Last Updated on August 22, 2021 by Lawrence Berezin
Fire hydrants and parking meters curbside manners
Fire hydrants and parking meters are iconic symbols of the Evil Empire’s reign of parking terror.
There is a puzzling rule about how to park near a fire hydrant with its myriad exceptions. Likewise, there is a parking polka we must dance to every time we traipse off to a muni-meter to pay for parking.
As we continue our journey through the Evil Empire’s version of a parking Wikipedia, here are some more nuggets from the horse’s mouth (See, Part 1)
Fire hydrants and parking meters produce lots of money for the Evil Empire. Moreover, they are a lot more difficult to navigate safely than two blips on a webpage. Here are some fire hydrant Q and A’s.
That depends on the time of year. To clarify, the rule literally allows parking between “sunrise and sunset.” So, you gotta check the official times of sunrise and sunset, which vary.
Here’s a link to a website that answers the question., “what time is sunset or sunrise on _________ month and day in NYC.
Yes. The person you entrust your chariot must be a licensed driver, have the keys and be ready to move when an emergency vehicle approaches. Or if ordered by someone with authority to ask you to move.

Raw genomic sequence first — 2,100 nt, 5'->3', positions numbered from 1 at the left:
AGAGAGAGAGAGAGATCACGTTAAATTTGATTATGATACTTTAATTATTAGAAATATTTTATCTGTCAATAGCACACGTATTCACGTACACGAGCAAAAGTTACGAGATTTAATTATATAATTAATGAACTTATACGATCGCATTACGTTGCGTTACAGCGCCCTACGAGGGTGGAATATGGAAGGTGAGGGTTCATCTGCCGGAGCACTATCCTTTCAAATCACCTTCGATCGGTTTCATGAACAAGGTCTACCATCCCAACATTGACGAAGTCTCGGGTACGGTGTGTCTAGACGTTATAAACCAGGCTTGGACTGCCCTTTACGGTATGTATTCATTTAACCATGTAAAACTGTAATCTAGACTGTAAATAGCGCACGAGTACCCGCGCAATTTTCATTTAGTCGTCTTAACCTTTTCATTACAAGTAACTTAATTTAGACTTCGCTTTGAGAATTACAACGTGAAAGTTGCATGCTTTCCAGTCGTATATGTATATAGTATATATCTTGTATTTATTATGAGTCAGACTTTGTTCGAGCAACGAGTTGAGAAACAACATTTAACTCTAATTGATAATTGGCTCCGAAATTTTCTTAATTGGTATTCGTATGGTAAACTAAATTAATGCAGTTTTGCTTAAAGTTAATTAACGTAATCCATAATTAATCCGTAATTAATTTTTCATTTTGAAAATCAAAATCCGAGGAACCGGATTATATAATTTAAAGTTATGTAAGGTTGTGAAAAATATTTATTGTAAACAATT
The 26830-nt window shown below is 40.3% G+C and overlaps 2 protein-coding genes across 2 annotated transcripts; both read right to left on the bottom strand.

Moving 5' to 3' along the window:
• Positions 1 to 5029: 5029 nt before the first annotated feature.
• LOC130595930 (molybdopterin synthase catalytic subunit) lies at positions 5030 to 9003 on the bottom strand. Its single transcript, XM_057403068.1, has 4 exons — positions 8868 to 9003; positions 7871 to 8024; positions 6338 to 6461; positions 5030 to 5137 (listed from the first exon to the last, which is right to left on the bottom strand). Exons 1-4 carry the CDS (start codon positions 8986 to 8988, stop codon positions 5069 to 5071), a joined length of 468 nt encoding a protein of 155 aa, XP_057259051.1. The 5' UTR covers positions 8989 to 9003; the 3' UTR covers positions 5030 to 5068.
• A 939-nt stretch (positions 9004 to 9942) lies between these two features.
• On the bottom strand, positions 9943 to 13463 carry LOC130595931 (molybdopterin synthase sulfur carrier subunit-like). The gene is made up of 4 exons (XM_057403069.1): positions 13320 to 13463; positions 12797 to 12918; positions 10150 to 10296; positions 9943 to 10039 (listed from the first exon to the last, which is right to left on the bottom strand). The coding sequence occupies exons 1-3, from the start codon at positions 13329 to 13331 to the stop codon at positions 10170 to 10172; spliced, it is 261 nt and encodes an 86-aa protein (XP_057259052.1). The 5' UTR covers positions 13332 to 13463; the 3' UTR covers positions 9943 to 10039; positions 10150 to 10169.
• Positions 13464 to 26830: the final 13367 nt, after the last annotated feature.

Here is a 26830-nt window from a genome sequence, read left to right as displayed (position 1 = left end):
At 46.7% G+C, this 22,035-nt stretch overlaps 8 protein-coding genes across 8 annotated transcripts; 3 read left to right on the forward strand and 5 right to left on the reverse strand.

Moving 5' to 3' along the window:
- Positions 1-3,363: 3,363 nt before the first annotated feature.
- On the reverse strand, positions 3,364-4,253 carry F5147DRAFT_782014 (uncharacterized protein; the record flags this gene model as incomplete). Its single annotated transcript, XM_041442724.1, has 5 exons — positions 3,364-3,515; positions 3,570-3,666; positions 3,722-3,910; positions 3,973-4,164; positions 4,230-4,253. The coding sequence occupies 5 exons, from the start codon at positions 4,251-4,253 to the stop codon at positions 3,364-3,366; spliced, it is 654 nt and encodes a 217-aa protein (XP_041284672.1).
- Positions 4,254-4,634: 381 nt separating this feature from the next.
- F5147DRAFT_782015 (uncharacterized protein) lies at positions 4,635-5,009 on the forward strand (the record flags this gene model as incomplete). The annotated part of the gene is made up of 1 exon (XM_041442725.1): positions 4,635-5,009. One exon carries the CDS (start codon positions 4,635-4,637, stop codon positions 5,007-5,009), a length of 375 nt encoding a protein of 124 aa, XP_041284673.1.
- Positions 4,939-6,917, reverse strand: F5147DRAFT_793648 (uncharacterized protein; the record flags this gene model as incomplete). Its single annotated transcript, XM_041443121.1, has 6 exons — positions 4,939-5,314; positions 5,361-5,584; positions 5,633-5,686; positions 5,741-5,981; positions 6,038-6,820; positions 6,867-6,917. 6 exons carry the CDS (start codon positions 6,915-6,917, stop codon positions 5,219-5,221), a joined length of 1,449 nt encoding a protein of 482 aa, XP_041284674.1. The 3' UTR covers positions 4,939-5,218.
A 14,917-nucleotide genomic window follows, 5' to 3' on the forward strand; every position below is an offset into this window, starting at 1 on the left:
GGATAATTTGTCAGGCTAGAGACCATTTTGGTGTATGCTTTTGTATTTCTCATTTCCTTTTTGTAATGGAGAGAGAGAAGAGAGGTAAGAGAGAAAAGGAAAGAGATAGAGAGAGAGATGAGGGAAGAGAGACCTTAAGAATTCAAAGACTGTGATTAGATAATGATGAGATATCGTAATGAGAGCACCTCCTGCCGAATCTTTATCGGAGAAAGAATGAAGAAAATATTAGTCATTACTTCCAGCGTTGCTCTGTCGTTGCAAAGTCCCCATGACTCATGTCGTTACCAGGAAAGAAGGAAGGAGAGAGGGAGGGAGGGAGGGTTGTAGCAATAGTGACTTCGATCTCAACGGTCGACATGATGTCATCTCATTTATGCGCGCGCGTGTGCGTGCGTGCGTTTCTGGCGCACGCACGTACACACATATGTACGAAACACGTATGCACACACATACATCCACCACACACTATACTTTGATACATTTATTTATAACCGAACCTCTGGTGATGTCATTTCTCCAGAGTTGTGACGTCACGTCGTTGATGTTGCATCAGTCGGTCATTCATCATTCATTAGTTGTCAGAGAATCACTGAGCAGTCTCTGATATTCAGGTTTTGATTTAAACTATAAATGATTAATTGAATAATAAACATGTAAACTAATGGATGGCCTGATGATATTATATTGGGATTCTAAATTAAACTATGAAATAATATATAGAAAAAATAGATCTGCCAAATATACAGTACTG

Nope. Vehicles with passenger plates are permitted. That’s all, folks. I suggest you wake up the limo driver and remind him to skedaddle before he gets a $115 ticket.
You may want to check out this blog post for more fire hydrant tips.
What does the Evil Empire have to say about parking meters?
The Evil Empire shared 3 valuable tips to help you decide whether to fight or pay an NYC parking ticket. Here are a few more parking meter Q and A’s.
Yes. You have 5-minutes added to the end time of your Muni Meter receipt to move your chariot. a Warrior or Cop must enter “5mn” under the “Limits” box on an expired or overtime parking ticket.
Yes. A Warrior or Cop must enter “5mn” under the “Limits” box on an expired or overtime parking ticket. And “Y” under the “Operational” box.
I tip my hat to the Evil Empire for working to enlighten drivers about the customs and practices of parking in NYC. Although it’s not the deepest of Jacque Cousteau’s dives, it is still an in-depth look at some of the nuances of curbside survival.
Part 3 will follow next week.
Would you like to learn about beating registration and inspection tickets?
Can you beat a fire hydrant or parking meter ticket?
Yessiree Bob and Barbara! Here’s how